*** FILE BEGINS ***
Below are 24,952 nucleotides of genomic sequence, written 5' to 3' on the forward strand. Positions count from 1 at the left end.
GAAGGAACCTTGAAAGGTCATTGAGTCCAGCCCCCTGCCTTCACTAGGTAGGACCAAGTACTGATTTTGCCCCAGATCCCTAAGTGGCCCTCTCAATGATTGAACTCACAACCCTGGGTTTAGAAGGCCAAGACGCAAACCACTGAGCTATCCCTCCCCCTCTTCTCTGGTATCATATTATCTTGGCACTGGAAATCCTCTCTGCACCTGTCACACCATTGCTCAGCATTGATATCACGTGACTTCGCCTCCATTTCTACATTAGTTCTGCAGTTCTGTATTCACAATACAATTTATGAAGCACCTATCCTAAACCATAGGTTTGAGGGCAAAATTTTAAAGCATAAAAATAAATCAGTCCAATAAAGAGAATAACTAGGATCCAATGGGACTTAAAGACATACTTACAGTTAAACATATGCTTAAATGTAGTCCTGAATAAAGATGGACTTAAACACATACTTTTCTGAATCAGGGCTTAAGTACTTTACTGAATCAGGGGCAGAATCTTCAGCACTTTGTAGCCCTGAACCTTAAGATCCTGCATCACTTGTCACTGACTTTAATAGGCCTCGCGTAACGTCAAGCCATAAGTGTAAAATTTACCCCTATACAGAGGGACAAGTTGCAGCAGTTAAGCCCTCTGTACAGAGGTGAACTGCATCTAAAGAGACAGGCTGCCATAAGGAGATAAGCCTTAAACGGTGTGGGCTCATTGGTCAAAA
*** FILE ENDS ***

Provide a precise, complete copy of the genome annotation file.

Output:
Below are 24,952 nucleotides of genomic sequence, written 5' to 3' on the forward strand. Positions count from 1 at the left end.
GAAGGAACCTTGAAAGGTCATTGAGTCCAGCCCCCTGCCTTCACTAGGTAGGACCAAGTACTGATTTTGCCCCAGATCCCTAAGTGGCCCTCTCAATGATTGAACTCACAACCCTGGGTTTAGAAGGCCAAGACGCAAACCACTGAGCTATCCCTCCCCCTCTTCTCTGGTATCATATTATCTTGGCACTGGAAATCCTCTCTGCACCTGTCACACCATTGCTCAGCATTGATATCACGTGACTTCGCCTCCATTTCTACATTAGTTCTGCAGTTCTGTATTCACAATACAATTTATGAAGCACCTATCCTAAACCATAGGTTTGAGGGCAAAATTTTAAAGCATAAAAATAAATCAGTCCAATAAAGAGAATAACTAGGATCCAATGGGACTTAAAGACATACTTACAGTTAAACATATGCTTAAATGTAGTCCTGAATAAAGATGGACTTAAACACATACTTTTCTGAATCAGGGCTTAAGTACTTTACTGAATCAGGGGCAGAATCTTCAGCACTTTGTAGCCCTGAACCTTAAGATCCTGCATCACTTGTCACTGACTTTAATAGGCCTCGCGTAACGTCAAGCCATAAGTGTAAAATTTACCCCTATACAGAGGGACAAGTTGCAGCAGTTAAGCCCTCTGTACAGAGGTGAACTGCATCTAAAGAGACAGGCTGCCATAAGGAGATAAGCCTTAAACGGTGTGGGCTCATTGGTCAAAA